The Social Fund for Development (SFD) was set up in Egypt in 1991 to channel aid to people expected to suffer as a result of the government’s market-oriented reforms. Donor governments and international agencies contributed generously, but with some reservations. The main criticism was that the fund would be over-centralised and bureaucratic, and that it would have been better to give a stronger role to non-governmental organisations.

Now, as the SFD prepares to embark on its second phase, donors acknowledge that their doubts were misplaced, and the fund has been remarkably effective in directing aid to people who need it and can benefit from it. ‘What has been really positive is that the fund has generated significant net increases in wealth in rural areas,’ says the representative of one donor agency, which is increasing its contribution to the second phase. ‘Because the Egyptian reform programme has proceeded so gradually, negative effects on the rural population have been negligible, and so the SFD activity has provided pure gains.’

The total funds received in the first phase have been $744 million, almost 60 per cent in grants, the remainder in concessionary loans. Donors include the World Bank, the EU, Arab aid agencies and Western governments. Some of the funds are allocated by donors for specific infrastructure schemes, but most go to small businesses.

SFD officials say 73 per cent of disbursements have been in rural areas. The fund has helped create 50,000-70,000 jobs a year since 1991. Its administrative costs are only 6 per cent of total funds disbursed, and it spends just $1,400 on creating each job. This compares with $2,000-5,500 a job in similar programmes elsewhere in Africa and Latin America.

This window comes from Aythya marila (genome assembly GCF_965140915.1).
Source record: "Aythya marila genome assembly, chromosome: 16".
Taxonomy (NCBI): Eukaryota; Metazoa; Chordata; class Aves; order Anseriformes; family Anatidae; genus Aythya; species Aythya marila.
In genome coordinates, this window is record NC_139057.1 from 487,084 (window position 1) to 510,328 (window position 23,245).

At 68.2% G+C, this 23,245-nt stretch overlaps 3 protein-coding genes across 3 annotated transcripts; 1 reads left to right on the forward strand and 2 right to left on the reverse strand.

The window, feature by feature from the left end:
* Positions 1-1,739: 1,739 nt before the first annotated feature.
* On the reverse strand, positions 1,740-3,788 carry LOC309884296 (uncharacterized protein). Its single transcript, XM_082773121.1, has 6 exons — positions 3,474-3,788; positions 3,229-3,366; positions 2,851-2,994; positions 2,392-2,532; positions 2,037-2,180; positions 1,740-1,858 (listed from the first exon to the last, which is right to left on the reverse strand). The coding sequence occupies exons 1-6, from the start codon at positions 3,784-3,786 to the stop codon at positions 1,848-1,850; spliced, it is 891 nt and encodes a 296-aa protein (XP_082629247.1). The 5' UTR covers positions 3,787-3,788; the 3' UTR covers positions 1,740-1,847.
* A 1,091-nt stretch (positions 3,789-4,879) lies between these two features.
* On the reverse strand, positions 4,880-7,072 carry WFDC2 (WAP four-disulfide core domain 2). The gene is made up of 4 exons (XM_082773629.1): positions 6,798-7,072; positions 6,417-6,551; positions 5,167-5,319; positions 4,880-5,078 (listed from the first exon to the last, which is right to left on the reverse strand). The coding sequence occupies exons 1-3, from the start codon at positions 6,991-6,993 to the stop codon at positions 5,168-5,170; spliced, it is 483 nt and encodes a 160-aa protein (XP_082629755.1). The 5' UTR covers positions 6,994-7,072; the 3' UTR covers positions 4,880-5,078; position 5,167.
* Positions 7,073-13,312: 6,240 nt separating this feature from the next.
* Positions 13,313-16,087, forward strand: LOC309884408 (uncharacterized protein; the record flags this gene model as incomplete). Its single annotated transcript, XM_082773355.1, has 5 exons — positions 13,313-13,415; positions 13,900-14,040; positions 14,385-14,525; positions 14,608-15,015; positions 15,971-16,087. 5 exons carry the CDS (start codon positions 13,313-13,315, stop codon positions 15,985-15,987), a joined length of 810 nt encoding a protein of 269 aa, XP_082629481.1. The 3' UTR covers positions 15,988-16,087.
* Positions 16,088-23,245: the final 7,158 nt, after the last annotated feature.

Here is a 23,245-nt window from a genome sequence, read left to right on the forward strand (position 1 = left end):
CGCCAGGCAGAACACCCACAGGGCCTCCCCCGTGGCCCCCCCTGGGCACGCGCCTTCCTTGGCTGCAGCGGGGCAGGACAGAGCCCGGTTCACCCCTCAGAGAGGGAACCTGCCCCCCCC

The money is provided in loans and credits through some 1,500 intermediary agencies, which can be approached by existing small enterprises or people aiming to set up a new business. Interest for the former category has been set at 12 per cent, and 9 per cent for the latter. The SFD says the rates will come down to 10 per cent and 8 per cent respectively in the second phase, and the number of intermediary institutions will be increased.

The SFD expects to have a total $850 million in resources for the second phase, which starts on 1 January 1997 and will last four years. The fund’s chairman Hussain el-Gammal emphasises that its function is not only to tackle the problems of unemployment and poverty, but to help engender a spirit of self-reliance, fostering changes in attitudes to accustom people to the requirements of a market economy. So far, against formidable odds, the SFD appears to be winning the battle.